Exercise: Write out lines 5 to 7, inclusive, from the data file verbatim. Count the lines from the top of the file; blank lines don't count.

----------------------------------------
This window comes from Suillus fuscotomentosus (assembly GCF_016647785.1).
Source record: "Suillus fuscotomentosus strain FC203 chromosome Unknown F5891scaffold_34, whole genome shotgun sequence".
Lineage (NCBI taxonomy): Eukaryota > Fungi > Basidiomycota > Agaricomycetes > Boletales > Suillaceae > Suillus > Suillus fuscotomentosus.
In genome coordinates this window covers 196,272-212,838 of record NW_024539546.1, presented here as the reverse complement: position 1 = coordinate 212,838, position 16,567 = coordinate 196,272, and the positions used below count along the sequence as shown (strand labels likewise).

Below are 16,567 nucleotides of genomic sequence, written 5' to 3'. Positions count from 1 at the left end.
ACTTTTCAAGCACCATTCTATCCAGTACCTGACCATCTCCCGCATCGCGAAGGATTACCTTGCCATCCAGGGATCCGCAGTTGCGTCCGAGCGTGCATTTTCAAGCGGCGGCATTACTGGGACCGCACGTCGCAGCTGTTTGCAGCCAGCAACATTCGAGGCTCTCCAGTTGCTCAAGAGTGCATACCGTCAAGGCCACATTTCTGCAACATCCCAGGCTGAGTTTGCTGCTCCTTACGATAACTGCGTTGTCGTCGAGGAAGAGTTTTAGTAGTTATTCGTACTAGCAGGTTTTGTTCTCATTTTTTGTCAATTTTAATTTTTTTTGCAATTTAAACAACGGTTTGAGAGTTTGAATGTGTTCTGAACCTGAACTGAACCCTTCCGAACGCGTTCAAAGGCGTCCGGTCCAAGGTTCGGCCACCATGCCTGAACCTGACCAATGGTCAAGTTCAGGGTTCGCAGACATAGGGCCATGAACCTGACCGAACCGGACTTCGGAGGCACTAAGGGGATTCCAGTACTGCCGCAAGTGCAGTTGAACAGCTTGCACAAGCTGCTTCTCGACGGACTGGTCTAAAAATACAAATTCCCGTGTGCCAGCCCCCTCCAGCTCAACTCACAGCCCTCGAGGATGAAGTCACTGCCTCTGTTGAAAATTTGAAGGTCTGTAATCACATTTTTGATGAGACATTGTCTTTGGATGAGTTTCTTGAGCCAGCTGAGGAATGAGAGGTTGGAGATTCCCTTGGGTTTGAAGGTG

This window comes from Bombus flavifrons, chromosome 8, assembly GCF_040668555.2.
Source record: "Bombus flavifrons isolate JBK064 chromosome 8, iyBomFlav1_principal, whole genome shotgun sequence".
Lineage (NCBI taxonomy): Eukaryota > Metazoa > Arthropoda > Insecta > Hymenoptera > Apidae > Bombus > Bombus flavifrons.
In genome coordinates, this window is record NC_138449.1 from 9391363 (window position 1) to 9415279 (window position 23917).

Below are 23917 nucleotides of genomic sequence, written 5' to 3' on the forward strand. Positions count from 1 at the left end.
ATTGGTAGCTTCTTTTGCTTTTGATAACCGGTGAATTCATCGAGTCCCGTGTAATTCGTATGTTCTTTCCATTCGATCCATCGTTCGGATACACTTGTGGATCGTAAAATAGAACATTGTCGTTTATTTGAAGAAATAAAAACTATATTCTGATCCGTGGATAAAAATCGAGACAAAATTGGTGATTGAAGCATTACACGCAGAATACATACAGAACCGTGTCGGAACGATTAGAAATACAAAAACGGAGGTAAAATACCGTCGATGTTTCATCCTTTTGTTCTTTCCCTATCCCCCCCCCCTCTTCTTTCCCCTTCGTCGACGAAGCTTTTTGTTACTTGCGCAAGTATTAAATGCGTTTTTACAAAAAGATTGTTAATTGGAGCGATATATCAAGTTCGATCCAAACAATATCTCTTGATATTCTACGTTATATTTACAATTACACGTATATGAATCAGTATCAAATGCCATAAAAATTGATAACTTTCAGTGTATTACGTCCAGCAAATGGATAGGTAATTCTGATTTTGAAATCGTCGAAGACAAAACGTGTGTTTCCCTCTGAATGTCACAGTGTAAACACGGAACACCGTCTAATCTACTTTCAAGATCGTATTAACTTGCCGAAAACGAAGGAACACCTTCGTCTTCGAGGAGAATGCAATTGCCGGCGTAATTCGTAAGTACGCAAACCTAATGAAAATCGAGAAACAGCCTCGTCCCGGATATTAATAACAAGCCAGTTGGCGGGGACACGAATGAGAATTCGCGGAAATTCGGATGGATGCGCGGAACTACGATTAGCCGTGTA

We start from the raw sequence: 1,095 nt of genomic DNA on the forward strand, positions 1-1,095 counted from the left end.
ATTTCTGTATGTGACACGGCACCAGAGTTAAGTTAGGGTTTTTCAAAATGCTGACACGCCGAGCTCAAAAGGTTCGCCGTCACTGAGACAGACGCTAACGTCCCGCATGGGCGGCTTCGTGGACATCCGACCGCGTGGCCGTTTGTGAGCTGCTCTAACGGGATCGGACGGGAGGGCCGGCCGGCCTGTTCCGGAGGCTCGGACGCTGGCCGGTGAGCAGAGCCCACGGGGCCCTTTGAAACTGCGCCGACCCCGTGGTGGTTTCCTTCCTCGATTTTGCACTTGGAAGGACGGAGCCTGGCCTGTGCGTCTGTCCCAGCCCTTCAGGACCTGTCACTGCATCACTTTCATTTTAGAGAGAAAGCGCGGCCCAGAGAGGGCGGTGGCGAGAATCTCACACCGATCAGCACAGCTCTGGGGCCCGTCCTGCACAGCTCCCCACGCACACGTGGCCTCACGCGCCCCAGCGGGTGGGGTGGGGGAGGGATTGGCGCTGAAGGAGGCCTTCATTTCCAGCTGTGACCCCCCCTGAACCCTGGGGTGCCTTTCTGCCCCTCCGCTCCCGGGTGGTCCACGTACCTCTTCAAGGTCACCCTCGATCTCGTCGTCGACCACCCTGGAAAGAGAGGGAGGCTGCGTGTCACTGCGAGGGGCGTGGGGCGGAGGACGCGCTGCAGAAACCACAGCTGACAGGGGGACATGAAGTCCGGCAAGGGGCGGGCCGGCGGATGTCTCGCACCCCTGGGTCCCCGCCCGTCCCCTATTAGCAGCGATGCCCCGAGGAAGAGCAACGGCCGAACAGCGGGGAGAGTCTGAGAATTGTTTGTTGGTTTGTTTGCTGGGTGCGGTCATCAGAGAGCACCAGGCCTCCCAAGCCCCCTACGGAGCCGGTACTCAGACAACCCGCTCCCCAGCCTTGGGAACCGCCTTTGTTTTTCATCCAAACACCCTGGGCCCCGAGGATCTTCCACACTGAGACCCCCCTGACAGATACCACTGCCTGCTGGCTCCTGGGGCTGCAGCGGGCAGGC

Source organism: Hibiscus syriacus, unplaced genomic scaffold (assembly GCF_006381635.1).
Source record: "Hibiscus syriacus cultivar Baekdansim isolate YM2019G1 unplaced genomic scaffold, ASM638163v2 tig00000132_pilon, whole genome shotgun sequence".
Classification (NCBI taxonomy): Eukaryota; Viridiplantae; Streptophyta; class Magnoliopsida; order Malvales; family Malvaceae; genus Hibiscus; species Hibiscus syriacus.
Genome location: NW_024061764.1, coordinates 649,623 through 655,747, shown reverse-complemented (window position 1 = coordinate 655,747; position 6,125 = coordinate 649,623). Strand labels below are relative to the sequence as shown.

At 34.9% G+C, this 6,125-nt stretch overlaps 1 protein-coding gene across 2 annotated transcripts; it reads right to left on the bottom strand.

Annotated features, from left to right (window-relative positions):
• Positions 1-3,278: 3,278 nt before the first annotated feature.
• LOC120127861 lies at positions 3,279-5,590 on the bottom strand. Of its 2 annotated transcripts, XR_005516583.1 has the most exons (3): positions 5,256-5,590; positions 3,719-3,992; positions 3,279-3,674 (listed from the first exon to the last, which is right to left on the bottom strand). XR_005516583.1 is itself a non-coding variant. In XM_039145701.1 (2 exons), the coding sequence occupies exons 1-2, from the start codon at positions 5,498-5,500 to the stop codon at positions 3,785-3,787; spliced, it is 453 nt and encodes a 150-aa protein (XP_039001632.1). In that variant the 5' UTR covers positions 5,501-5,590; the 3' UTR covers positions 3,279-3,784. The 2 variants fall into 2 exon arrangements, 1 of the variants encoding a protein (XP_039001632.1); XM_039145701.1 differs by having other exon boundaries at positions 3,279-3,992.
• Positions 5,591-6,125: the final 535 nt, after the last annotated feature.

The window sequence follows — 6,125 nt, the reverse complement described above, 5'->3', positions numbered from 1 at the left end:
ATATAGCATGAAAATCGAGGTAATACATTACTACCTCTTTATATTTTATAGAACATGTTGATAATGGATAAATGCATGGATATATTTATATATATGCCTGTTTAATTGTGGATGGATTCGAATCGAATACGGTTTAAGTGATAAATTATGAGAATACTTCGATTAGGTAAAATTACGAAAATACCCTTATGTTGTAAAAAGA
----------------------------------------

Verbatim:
Below are 16,567 nucleotides of genomic sequence, written 5' to 3'. Positions count from 1 at the left end.
ACTTTTCAAGCACCATTCTATCCAGTACCTGACCATCTCCCGCATCGCGAAGGATTACCTTGCCATCCAGGGATCCGCAGTTGCGTCCGAGCGTGCATTTTCAAGCGGCGGCATTACTGGGACCGCACGTCGCAGCTGTTTGCAGCCAGCAACATTCGAGGCTCTCCAGTTGCTCAAGAGTGCATACCGTCAAGGCCACATTTCTGCAACATCCCAGGCTGAGTTTGCTGCTCCTTACGATAACTGCGTTGTCGTCGAGGAAGAGTTTTAGTAGTTATTCGTACTAGCAGGTTTTGTTCTCATTTTTTGTCAATTTTAATTTTTTTTGCAATTTAAACAACGGTTTGAGAGTTTGAATGTGTTCTGAACCTGAACTGAACCCTTCCGAACGCGTTCAAAGGCGTCCGGTCCAAGGTTCGGCCACCATGCCTGAACCTGACCAATGGTCAAGTTCAGGGTTCGCAGACATAGGGCCATGAACCTGACCGAACCGGACTTCGGAGGCACTAAGGGGATTCCAGTACTGCCGCAAGTGCAGTTGAACAGCTTGCACAAGCTGCTTCTCGACGGACTGGTCTAAAAATACAAATTCCCGTGTGCCAGCCCCCTCCAGCTCAACTCACAGCCCTCGAGGATGAAGTCACTGCCTCTGTTGAAAATTTGAAGGTCTGTAATCACATTTTTGATGAGACATTGTCTTTGGATGAGTTTCTTGAGCCAGCTGAGGAATGAGAGGTTGGAGATTCCCTTGGGTTTGAAGGTG

This window comes from Bombus flavifrons, chromosome 8, assembly GCF_040668555.2.